Anti-Semitism further clouds an already overheated murder case.
In the province of Lorraine, young judge Bernard Martin reluctantly agrees to take over a case assigned to his colleague David Singer. An unidentified Jew stands accused of killing and mutilating a Christian baby. The controversial Dreyfus case has brought virulent anti-Semitism to the forefront in 1894 France. Having only recently moved from Provence to Nancy with his pregnant wife Clarie, Martin is loath to seem uncooperative so early in his tenure. He uses all his courtroom skills in questioning Geneviève Philipon, wet nurse of the murdered child Marc-Antoine, and quickly gets her to recant her implausible story and confess her involvement as an accomplice. She admits that, while he was unattended, the curious baby swallowed a coal. His parents, Pierre and Antoinette Thomas, mutilated the baby and made his death look like a ritual murder. When Martin brings the couple in, they staunchly protest their innocence, and public outrage against the judiciary intensifies. But Martin stands firm in his conviction of their guilt. Shortly after the conditional release of Pierre and Antoinette, Victor Ullmann, the Jewish owner of the mill where Pierre works, is found murdered, and suspicion falls squarely upon Pierre, who seems to have vanished.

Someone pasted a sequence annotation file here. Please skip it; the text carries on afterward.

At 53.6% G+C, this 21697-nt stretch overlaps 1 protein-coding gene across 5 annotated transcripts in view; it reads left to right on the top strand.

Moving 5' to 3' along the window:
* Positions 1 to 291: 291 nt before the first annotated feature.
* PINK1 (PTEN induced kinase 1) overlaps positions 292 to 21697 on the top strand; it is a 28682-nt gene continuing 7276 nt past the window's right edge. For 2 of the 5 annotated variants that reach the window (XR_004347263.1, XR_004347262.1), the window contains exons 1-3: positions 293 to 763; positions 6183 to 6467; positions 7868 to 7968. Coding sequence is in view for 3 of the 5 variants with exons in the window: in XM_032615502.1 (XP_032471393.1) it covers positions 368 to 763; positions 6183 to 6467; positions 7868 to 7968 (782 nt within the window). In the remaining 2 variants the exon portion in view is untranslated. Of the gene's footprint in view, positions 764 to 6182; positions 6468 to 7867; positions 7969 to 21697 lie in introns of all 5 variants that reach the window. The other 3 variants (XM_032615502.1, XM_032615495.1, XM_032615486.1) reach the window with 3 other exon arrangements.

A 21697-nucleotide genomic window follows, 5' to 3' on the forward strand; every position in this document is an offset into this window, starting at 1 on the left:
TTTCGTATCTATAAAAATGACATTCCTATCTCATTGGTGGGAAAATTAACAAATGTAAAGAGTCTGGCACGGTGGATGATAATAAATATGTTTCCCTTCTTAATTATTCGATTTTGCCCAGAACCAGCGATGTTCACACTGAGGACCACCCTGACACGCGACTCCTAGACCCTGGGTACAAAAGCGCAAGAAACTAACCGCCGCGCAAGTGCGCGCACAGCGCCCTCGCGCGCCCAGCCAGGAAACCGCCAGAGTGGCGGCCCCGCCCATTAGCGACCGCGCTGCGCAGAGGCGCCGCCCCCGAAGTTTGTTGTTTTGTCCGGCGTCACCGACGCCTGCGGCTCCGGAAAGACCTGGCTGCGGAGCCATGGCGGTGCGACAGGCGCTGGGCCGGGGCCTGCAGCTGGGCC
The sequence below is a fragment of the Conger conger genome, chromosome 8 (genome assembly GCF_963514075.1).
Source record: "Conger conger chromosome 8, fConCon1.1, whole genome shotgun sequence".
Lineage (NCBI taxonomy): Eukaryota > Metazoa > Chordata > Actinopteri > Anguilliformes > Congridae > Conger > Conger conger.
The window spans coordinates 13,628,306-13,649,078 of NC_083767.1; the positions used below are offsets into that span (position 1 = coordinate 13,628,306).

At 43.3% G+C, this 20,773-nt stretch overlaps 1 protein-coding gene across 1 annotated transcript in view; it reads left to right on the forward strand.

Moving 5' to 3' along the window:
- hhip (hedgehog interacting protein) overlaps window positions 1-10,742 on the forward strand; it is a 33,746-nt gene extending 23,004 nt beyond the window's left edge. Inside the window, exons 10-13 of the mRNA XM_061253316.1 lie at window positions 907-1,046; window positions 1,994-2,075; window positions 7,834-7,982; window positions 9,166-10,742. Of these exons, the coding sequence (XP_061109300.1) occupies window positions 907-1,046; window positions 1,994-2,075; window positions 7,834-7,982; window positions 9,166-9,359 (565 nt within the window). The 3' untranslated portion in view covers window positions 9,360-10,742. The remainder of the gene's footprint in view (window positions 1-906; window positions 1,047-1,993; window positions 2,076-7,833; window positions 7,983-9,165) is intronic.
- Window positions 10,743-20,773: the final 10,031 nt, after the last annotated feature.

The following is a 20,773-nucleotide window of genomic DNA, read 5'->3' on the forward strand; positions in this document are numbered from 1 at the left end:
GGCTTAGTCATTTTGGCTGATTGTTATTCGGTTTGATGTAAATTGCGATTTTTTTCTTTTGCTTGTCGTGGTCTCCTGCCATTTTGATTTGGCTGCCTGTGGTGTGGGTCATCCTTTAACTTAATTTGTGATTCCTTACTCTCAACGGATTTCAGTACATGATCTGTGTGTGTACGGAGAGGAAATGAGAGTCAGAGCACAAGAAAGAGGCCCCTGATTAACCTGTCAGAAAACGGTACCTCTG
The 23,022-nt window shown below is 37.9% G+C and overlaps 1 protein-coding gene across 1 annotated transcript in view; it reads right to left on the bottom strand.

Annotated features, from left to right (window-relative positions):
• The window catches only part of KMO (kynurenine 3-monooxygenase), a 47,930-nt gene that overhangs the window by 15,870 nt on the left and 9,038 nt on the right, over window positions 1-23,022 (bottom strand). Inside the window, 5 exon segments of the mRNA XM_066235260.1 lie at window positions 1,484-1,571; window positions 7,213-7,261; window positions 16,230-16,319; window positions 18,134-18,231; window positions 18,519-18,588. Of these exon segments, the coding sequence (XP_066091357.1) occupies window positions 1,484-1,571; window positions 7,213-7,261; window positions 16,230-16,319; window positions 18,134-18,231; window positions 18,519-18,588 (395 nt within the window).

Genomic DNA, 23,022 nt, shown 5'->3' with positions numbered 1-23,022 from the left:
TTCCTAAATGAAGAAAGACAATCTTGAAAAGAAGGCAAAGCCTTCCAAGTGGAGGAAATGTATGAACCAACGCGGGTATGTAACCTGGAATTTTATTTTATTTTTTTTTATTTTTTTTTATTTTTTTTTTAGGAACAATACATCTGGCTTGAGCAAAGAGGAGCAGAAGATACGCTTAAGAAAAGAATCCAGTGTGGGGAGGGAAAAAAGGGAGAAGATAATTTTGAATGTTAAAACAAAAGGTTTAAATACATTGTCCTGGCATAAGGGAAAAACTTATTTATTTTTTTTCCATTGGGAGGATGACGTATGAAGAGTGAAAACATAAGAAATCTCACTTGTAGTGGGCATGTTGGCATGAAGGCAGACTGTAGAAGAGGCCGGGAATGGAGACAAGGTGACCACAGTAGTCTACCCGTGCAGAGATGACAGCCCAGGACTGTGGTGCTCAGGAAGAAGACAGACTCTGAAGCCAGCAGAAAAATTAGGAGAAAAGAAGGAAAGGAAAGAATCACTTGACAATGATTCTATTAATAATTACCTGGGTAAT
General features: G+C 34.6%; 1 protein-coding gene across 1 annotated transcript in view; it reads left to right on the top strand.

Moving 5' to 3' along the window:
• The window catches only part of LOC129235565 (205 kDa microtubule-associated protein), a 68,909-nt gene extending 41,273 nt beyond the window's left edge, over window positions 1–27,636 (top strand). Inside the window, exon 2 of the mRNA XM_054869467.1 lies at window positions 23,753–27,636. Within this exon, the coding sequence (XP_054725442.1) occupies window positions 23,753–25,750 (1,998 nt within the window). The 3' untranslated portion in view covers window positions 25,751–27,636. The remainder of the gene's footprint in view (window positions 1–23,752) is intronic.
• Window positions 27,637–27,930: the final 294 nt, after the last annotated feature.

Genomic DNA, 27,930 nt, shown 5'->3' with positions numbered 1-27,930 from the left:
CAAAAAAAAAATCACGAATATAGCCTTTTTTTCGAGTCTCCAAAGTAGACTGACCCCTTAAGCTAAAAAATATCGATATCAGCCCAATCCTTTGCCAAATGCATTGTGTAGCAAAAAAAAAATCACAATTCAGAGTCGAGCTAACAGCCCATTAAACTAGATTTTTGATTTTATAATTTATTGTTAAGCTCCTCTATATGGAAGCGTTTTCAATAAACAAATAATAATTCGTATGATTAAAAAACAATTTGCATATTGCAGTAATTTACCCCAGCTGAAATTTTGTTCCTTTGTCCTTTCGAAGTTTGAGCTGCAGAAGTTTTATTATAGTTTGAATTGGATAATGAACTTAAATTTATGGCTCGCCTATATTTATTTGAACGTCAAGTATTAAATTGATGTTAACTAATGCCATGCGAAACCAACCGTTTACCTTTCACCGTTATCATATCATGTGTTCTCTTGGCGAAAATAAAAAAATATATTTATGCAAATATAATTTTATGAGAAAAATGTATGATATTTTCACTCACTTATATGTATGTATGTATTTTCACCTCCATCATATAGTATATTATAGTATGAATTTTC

Bernard’s second case (Cézanne’s Quarry, 2008) gracefully transports the reader to its liveried era and broadens the story’s appeal with characters of substance and depth.